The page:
Timor-Leste to launch Human Papillomavirus Vaccination Campaign in july

Timor-Leste to launch Human Papillomavirus Vaccination Campaign in july

Image TATOLI/Antonio Daciparu

DILI, 05 june 2024 (TATOLI) – Timor-Leste will make a historic next step in the journey to support women and girls’ right to health, through protecting them against cervical cancer. This would be through the introduction of the Human Papillomavirus (HPV) Vaccine.

The Ministry of Health, supported by UNICEF and WHO, will launch a ground-breaking Human Papillomavirus (HPV) vaccination campaign in Timor-Leste, on 22  july, in Ermera Municipality.

“UNICEF is proud to be a key partner of the Ministry of Health, in the planning, implementation, and monitoring of human papillomavirus (HPV) vaccine introduction, which is an important milestone in the country’s progress towards achieving the Sustainable Development Goal 3,” said Bilal Aurang Zeb Durrani, UNICEF Country Representative to Timor-Leste, at the occasion of the Institutional Advocacy meeting on HPV vaccine introduction with Health development partner and key stakeholder, in Dili, on tuesday.

He said that the vaccine will be introduced and administered to girls aged 11 years of age: “By vaccinating girls at this early age, we can significantly reduce their risk of developing cervical cancer by nearly 90%, this deadly disease later in life, thereby also reducing the burden of non-communicable diseases in the country, which unfortunately is on the rise.”

Durrani congratulated the Ministry of Health and partners for the ongoing dedication and collaboration, which will soon make Timor-Leste one of the 140 countries, which is providing a safe, scientifically proven means of preventing cervical cancer in Timor-Leste.

“UNICEF has already procured 41,100 doses of the HPV vaccine which arrived in the country on 20th  may 2024 with support from GAVI, global vaccine alliance and Ministry of Health.  Additional 38,370 more doses are also being sourced as we speak with generous support from Government of Australia for HPV catch up campaign targeting 12-14 years female,” Durrani explained.

He said that for the rollout of the vaccines to be effective, extensive social mobilization activities through advocacy meetings, media engagement, and the development of IEC materials are important. This will help people to be more aware that this new vaccine has been added to the immunisaiton schedule in the country and will help to dispel rumours and misconceptions which often come with the introduction of new vaccines: “We are also aware of fears of adverse effects attached to any vaccine; these fears can also be allayed through social mobilization activities and training of the health workers on the management of individual who develop any adverse effect following vaccination (AEFI).”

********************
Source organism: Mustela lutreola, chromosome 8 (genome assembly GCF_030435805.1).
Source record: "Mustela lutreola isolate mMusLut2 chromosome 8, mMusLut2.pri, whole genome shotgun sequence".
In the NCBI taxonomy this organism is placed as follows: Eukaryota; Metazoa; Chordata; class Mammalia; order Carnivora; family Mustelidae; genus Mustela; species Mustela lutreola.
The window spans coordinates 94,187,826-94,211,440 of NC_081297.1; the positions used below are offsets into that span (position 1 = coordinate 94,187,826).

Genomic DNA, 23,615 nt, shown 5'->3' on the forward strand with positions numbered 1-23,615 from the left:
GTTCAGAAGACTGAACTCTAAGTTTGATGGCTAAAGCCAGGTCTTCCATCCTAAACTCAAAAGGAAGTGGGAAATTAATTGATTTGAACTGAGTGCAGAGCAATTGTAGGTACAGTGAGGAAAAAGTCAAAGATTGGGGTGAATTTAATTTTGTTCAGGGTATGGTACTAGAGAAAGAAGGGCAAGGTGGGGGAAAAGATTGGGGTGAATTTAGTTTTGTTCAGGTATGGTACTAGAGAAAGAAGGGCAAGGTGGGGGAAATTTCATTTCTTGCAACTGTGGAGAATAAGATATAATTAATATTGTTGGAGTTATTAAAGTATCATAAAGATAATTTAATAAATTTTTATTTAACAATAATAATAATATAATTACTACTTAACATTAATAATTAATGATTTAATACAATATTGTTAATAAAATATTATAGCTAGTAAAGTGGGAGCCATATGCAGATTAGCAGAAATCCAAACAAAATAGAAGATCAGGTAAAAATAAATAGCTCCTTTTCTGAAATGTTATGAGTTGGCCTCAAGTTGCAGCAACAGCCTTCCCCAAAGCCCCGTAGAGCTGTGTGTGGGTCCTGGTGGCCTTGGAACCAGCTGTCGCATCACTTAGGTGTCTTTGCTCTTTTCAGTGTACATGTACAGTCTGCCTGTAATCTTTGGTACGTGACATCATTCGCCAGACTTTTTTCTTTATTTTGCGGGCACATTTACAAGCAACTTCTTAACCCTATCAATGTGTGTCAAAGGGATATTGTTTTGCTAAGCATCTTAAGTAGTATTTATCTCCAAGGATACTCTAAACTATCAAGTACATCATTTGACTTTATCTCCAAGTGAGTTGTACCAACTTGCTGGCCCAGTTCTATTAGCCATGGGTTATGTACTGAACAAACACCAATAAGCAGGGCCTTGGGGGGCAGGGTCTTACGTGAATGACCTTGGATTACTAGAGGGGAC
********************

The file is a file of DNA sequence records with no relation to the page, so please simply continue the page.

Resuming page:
“UNICEF is therefore happy to partner with Ministry of Health on the various social mobilization actions, which will complement the HPV introduction.  Today’s meeting is the first of a series of 65 meetings, which will be held in 14 Municipalities,” Durrani added.

From 12 – 30 april 2024, UNICEF supported an online community perception survey on HPV vaccine introduction, whose preliminary findings  reveal significant gaps in knowledge about cervical cancers and HPV vaccines. For example, from the survey showed that 32 percent of respondents may require more information on HPV vaccination for them to make well-informed decisions for their eligible family members.

UNICEF appreciates the support of GAVI, DFAT and other partners, who continue to provide financial and technical support to ensure the effective planning and rollout of the HPV vaccine in Timor-Leste and supporting the country to be part of the global movement to eliminate cervical cancer through the introduction of the HPV Vaccine.

The Director of Education and Health Promotion of the Ministry of Health urged all parents to allow their children to recve the vaccine, as it would help them in the fight against cervical cancer: “HPV vaccine is safe and effective at preventing HPV-related infections and cancers.”

She reiterated that the vaccine will be administered to girls between the ages of 11 and 14 in schools, as well as to girls who don’t have the opportunity to go to school.

WHO said a single dose of the HPV vaccine offers solid protection against cervical cancer: “HPV Vaccination is part of a comprehensive approach to prevention and elimination of Cervical Cancer.”

Cervical cancer is preventable and curable if detected early and treated adequately. And yet, it is one of the most common causes of cancer-related death among women globally as well as in Timor-Leste.

It is estimated that in Timor-Leste, annually 10 cases of cervical cancer occur for 100,000 women and 6 women die per 100,000 women due to cervical cancer. This also indicates that around 60% of diagnosed cases are advanced cases.


Journalist: Camilio de Sousa

Editor: Filomeno Martins


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